To produce the mold surface layer 1, for example, 5 kg. of quartz sand having a particle size of 0.1-0.3 mm. is mixed in an agitator-equipped unit with 180 g. of reactive resin consisting of 150 g. of epoxy resin type Atlas EPT 200 from Degussa (BRO) having a viscosity of 15,000-18,000 cp., and 30 g. of a curing agent on the basis of a reactive polyamine type Atlas Harter H 10 from Degussa. This quartz sand-resin mixture is filled immediately after mixing into a female mold and distributed so that the layer thickness of the surface layer is about 10-15 mm. To avoid the formation of shrinkholes, the quartz sand-resin mixture is slightly pounded during distribution and thereafter. Subsequently, a second mixture is produced, consisting of quartz sand having a particle size of 2-3 mm. with a proportion of 2.4% by weight of reactive resin of the same type as that of the mold surface layer, based on the amount of quartz sand. This mixture serves for backfilling the remaining cavity of the mold surface layer and is likewise filled in immediately after the mixing step and is slightly pounded. Depending on the size of the forming tool, a reinforcement of a wire mesh or the like is additionally inserted to increase the flexural strength of the forming tool. Depending on the field for which the forming tool is being used, it is also possible to embed cooling coils or cooling pipes in order to cool the mold. The removal of the forming tool 10 from the female mold can take place after about 20 hours; the forming tool can be placed in use after about 32 hours.

FIG. 2 shows the forming tool of FIG. 1, used for vacuum forming. For this purpose, the forming tool 10 is firmly placed on the mold table 5 and sealed along the rim by means of the gasket 7. The clamping frame with bottom portion 9a and top portion 9a defines the sidewalls of the mold and serves for clamping the material 11 to be molded into position. In the zone between the clamping frame 9b and the mold table 5, the forming tool 10 is provided with the seal 8 on its outside. Through the opening 6 in the mold table 5, the vacuum is applied to the forming tool 10. The forming tool proper has no intake ducts for the vacuum. By means of the arrangement shown in FIG. 2, it is possible to mold by the vacuum forming method, for example, foam materials laminated with synthetic resin films, but also other molded components from ABS (acrylonitrile-butadiene-styrene) polymers or PVC sheets or panels, i.e. not only foamed synthetic resins or combined synthetic resins, but also solid synthetic resins which, due to the use of the porous and air-permeable forming tool, are provided with a matte, embossed surface.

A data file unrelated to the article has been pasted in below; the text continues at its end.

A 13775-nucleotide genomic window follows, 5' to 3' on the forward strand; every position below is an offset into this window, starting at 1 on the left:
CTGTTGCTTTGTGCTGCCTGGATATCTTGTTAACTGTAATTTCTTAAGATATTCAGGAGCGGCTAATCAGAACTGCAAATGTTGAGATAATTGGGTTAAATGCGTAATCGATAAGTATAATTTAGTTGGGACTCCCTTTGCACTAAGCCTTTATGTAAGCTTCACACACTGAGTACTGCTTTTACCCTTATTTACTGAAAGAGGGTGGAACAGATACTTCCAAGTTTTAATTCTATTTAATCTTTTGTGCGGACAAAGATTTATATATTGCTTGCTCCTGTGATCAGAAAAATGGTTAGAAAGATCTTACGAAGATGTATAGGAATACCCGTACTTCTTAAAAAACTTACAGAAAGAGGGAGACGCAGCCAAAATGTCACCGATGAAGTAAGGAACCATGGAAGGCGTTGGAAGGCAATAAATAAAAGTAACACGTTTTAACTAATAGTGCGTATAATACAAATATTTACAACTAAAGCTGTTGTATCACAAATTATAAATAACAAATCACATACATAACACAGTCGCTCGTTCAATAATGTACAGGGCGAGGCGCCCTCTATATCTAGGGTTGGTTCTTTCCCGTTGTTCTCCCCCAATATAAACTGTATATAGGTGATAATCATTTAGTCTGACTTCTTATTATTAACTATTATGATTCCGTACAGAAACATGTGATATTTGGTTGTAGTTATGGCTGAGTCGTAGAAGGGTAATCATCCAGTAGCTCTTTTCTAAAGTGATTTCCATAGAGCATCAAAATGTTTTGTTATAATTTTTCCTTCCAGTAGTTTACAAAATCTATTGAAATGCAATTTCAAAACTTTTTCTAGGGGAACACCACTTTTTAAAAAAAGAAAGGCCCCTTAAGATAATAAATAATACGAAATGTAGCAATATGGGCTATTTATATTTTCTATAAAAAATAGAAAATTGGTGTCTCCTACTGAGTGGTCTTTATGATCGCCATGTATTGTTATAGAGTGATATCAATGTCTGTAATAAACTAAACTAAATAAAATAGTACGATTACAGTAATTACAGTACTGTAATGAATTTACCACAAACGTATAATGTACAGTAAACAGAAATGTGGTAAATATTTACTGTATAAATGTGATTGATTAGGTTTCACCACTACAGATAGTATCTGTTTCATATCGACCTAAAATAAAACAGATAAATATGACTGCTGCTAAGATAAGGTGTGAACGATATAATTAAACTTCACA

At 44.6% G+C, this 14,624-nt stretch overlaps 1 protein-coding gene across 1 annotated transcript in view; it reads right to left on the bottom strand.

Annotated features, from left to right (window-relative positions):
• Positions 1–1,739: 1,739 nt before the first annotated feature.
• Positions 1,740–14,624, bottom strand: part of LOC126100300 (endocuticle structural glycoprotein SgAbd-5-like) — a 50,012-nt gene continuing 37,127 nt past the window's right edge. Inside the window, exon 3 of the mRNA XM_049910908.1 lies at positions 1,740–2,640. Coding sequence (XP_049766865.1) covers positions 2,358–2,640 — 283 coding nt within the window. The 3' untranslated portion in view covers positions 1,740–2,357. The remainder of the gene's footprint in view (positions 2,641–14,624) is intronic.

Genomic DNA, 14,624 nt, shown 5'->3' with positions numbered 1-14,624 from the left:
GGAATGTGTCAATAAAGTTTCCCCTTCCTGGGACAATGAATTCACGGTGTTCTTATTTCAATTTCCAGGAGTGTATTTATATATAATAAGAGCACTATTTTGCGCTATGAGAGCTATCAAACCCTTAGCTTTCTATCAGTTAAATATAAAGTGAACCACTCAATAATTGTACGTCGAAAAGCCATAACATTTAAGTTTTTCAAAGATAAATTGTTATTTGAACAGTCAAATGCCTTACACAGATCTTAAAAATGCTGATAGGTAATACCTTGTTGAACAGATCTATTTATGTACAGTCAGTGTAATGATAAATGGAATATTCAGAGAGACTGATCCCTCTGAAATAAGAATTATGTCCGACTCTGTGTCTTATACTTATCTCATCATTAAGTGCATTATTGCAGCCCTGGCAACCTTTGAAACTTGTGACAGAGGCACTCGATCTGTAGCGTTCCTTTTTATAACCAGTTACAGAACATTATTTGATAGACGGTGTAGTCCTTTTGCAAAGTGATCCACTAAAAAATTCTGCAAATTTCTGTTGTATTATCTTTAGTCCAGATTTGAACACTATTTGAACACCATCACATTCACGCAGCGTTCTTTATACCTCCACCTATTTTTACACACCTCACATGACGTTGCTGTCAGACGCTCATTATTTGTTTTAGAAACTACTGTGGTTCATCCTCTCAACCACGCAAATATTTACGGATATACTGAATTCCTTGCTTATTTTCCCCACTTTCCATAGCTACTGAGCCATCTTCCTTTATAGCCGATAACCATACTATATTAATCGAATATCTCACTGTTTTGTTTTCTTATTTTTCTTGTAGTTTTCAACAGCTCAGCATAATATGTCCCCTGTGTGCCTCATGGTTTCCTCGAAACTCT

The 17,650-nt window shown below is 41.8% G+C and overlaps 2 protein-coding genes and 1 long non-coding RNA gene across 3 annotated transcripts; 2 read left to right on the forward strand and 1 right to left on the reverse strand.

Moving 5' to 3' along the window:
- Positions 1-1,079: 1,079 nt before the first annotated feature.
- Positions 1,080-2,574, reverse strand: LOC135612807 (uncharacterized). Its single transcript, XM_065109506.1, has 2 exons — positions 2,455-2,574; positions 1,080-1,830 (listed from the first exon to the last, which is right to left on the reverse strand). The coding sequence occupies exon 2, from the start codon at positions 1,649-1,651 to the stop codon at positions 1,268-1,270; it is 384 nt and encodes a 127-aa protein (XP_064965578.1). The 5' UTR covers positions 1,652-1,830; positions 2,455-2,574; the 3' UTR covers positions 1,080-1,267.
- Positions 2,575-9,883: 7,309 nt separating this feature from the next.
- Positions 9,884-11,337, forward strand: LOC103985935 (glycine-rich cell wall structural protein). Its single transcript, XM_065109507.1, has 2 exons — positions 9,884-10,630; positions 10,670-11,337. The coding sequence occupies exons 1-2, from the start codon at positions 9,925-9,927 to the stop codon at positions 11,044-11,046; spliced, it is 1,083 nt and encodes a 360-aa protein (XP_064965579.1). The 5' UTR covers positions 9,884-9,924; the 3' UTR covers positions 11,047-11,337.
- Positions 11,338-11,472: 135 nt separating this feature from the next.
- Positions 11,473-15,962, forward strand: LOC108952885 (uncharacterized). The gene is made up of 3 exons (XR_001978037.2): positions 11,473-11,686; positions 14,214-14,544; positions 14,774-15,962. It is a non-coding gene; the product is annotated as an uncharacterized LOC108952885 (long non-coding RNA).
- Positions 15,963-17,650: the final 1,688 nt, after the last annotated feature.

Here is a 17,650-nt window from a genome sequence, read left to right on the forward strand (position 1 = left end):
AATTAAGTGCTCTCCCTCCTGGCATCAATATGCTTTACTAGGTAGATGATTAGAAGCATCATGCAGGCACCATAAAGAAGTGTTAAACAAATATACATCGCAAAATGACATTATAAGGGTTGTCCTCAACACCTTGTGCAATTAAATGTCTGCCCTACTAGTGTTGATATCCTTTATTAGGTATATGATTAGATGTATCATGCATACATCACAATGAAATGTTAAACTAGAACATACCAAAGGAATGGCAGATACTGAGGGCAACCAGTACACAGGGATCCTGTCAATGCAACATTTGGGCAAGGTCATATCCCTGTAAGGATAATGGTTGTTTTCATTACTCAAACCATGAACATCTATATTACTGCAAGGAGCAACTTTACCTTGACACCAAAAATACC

In the arrangement shown in FIG. 2, the air permeability of the forming tool is desirable only in the zone where the molding material is in contact with the forming tool, so that the lateral areas outside of the clamping frame are sealed-off by a coating of lacquer or resins, as indicated in the drawing.

Patent Citations
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Referenced by
Citing PatentFiling datePublication dateApplicantTitle
US4531705 *Apr 6, 1984Jul 30, 1985Sinto Kogio, Ltd.Composite and durable forming model with permeability
US4538787 *Apr 25, 1983Sep 3, 1985Fox Richard BRigid-foam plastic mold and method of preparation
US5061427 *Apr 8, 1988Oct 29, 1991Theodor HirzelMold body for the deep drawing of foils and for casting of structural materials
US5156754 *Aug 3, 1990Oct 20, 1992Nissan Motor Co., Ltd.Metal-powder filled epoxy resin mold
US5362429 *Mar 8, 1993Nov 8, 1994Magnum Manufacturing, Inc.Rubber molding method using a frangible foam core
US5496008 *Sep 7, 1994Mar 5, 1996Magnum Manufacturing, Inc.Rubber molding apparatus
US5514320 *Apr 25, 1995May 7, 1996Akemi, Inc.Method of making a hollow tool
US5676899 *Apr 7, 1995Oct 14, 1997Mrozinski; John B.Process for producing articles from synthetic resins having wood appearance
US5691402 *Sep 13, 1996Nov 25, 1997Composite Technology Group, LlcDurability; dimensional stability; heat resistance
US6309587 *Aug 13, 1999Oct 30, 2001Jeffrey L. GniatczykComposite molding tools and parts and processes of forming molding tools
US6550742 *May 27, 2000Apr 22, 2003David M. WahlThermal cooled vacuum form
US6638460Dec 15, 1998Oct 28, 2003David M. WahlMethod for preparing a thermal cooled vacuum form
US7878787 *Jan 17, 2007Feb 1, 2011Pakit International Trading Company Inc.Forming tool for making fibre objects
US7909964Nov 25, 2005Mar 22, 2011Pakit International Trading Company Inc.Pulp mould and use of pulp mould
US8246784Mar 21, 2011Aug 21, 2012Pakit International Trading Company Inc.Pulp mould and use of pulp mould
DE19745566A1 *Oct 15, 1997Apr 22, 1999Basf AgParticulate vinyl polymer useful for fibers, films and molded articles
EP0121929A2 *Apr 9, 1984Oct 17, 1984Sinto Kogio, Ltd.Permeable mold
Classifications
U.S. Classification425/403, 264/225, 425/405.1, 425/384, 425/DIG.60, 249/134
International ClassificationB29C31/00, B29C51/36, B29C35/16, B29C67/00, B29C33/40, B29C44/58
Cooperative ClassificationB29C51/365, Y10S425/06, B29K2863/00, B29C33/40, B29C2035/1616, B29C44/58
European ClassificationB29C51/36B, B29C33/40, B29C44/58